Dark chocolate is made from roasted and ground cocoa beans, mixed with fat cocoa butter and finely powdered sugar to produce a solid confectionery. It has a higher percentage of cocoa, and can be eaten as is or used in cooking. Percentages of cocoa ranging from 70% to 80%.
Baking chocolate contains no added sugar and is labelled as 'unsweetened', but other varieties sold in stores are semisweet and bittersweet which indicate the amount of added sugar.
Cocoa beans (also called cacao) are the dried and fermented seed of Theobroma cacao. The fruit, called a cacao pod, is ovoid, long and wide, ripening yellow to orange. The pod contains 20 to 60 seeds (or beans) embedded in a white pulp. Each seed contains a significant amount of fat (40–50 percent) as cocoa butter. The three main varieties of cocoa plant are Forastero (most common), Criollo (rarer, a delicacy), and Trinitario.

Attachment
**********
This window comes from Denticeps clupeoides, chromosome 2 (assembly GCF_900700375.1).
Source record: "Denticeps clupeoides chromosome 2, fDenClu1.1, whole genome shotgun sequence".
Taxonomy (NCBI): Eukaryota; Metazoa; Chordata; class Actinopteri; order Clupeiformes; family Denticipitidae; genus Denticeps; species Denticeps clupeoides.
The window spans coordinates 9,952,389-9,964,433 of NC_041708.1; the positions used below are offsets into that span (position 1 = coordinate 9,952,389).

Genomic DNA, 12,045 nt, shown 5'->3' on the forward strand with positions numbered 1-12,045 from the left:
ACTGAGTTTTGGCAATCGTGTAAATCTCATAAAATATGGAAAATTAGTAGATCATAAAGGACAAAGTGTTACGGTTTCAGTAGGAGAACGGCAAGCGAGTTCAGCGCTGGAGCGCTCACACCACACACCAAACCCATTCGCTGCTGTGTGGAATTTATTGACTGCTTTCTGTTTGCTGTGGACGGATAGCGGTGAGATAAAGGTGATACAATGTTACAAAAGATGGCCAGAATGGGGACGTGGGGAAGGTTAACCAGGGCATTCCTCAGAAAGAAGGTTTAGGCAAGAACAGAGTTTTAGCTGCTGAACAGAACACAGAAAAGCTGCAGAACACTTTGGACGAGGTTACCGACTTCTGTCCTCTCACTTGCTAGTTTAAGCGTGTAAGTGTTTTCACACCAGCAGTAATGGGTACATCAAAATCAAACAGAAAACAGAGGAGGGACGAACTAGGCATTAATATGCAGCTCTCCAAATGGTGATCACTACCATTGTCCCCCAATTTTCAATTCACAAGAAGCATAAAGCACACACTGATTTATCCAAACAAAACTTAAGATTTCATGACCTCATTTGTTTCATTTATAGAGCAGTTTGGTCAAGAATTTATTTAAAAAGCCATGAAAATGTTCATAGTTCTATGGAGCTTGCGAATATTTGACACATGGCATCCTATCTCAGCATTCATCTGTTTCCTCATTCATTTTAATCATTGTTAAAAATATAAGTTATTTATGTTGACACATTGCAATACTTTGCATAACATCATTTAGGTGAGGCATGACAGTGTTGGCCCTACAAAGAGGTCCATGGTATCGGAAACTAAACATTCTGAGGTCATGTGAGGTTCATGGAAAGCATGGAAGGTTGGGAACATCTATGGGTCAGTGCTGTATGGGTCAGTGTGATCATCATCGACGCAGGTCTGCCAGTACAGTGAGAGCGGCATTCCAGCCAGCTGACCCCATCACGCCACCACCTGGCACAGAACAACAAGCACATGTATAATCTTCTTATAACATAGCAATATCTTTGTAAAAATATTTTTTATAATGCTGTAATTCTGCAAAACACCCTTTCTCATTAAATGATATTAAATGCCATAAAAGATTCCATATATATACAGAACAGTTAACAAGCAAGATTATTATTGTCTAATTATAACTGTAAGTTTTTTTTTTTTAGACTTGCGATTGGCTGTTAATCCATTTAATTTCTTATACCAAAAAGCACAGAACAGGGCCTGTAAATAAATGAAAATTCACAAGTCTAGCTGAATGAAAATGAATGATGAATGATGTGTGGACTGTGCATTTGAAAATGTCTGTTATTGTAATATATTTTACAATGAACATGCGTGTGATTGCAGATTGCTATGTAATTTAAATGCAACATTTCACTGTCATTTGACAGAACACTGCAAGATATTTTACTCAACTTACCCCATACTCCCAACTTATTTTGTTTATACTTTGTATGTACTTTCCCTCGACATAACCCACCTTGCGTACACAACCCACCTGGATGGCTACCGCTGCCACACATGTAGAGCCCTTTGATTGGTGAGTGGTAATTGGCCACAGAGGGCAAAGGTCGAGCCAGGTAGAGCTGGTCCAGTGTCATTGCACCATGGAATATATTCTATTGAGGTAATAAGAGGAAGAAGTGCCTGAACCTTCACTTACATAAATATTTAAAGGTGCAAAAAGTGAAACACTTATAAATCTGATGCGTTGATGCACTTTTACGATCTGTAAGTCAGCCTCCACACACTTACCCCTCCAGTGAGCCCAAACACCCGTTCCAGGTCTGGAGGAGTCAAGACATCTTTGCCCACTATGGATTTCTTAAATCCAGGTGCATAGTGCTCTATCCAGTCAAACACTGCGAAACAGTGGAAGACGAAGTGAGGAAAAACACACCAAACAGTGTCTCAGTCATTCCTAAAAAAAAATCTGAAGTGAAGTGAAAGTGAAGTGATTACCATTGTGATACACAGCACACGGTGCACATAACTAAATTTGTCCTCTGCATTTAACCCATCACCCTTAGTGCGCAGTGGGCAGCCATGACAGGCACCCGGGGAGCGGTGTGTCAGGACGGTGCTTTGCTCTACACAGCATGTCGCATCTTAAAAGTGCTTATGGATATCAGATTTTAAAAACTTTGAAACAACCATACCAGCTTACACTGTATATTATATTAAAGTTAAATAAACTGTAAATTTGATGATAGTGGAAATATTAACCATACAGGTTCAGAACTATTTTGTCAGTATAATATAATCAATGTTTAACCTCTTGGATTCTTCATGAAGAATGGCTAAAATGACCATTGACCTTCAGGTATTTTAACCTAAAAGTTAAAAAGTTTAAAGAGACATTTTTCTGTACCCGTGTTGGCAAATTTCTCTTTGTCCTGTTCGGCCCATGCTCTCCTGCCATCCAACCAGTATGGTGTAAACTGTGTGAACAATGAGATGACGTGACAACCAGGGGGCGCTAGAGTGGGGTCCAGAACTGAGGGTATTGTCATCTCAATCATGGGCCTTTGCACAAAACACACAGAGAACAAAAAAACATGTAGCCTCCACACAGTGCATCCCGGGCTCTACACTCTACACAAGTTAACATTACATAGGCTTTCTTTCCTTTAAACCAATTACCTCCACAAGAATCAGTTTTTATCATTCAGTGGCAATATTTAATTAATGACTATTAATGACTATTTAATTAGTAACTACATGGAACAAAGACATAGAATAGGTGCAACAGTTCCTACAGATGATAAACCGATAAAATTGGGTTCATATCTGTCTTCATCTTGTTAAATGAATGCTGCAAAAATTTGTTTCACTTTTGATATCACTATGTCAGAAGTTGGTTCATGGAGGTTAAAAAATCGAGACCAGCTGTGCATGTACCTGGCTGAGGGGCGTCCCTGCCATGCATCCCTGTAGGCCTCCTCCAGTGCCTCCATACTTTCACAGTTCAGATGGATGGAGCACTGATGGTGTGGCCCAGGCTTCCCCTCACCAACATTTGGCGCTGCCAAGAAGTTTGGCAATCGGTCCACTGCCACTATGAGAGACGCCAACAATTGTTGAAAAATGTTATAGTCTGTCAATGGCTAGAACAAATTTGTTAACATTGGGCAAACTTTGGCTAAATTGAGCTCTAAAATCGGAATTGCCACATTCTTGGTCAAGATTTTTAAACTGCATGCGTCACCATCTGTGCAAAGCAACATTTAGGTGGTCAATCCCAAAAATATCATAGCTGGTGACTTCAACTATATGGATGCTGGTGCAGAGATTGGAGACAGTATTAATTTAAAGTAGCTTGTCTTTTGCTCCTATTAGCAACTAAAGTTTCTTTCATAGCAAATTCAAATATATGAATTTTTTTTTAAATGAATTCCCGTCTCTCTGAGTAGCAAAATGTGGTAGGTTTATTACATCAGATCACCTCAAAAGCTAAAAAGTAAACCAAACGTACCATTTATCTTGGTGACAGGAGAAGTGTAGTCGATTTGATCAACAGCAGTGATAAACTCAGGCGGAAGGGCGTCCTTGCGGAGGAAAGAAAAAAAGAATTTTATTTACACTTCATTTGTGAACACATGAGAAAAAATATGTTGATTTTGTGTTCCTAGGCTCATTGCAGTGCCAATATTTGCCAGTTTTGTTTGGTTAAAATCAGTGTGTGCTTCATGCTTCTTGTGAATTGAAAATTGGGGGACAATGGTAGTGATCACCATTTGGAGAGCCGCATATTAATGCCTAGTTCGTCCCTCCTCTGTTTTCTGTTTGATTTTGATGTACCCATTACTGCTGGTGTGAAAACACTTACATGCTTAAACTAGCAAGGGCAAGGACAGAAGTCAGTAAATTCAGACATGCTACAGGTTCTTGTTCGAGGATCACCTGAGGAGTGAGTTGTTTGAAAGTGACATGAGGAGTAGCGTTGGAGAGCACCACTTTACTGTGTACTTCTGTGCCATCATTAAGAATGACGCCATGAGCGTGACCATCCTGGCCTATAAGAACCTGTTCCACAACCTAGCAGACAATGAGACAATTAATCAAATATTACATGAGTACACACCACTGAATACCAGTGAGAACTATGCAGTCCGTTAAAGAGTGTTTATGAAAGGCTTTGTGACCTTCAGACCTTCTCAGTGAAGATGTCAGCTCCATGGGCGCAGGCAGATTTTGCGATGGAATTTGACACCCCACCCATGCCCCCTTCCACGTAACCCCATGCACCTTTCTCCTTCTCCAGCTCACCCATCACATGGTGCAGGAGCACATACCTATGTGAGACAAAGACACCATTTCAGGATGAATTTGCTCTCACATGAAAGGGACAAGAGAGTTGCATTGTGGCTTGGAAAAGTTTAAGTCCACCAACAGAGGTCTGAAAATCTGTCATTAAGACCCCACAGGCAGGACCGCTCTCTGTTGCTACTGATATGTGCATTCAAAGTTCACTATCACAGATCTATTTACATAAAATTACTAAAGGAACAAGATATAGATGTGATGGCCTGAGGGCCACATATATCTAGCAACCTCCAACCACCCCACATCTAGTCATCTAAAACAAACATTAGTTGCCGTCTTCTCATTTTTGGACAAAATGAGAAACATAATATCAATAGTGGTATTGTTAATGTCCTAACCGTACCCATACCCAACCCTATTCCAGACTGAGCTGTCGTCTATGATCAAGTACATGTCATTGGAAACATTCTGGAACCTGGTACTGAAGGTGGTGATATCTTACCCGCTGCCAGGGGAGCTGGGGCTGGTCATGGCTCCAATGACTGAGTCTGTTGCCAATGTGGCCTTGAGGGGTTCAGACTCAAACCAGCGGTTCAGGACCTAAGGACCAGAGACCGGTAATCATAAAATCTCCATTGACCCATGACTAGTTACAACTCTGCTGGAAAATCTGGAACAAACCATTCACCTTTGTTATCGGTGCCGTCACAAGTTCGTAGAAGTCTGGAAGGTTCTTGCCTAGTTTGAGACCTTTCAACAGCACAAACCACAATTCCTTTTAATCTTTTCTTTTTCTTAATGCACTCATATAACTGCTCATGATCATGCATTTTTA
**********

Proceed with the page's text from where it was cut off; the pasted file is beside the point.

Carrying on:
Its seeds are used to make chocolate liquor, cocoa solids, cocoa butter and chocolate. The fruit's active constituent is the stimulant theobromine, a compound similar to caffeine.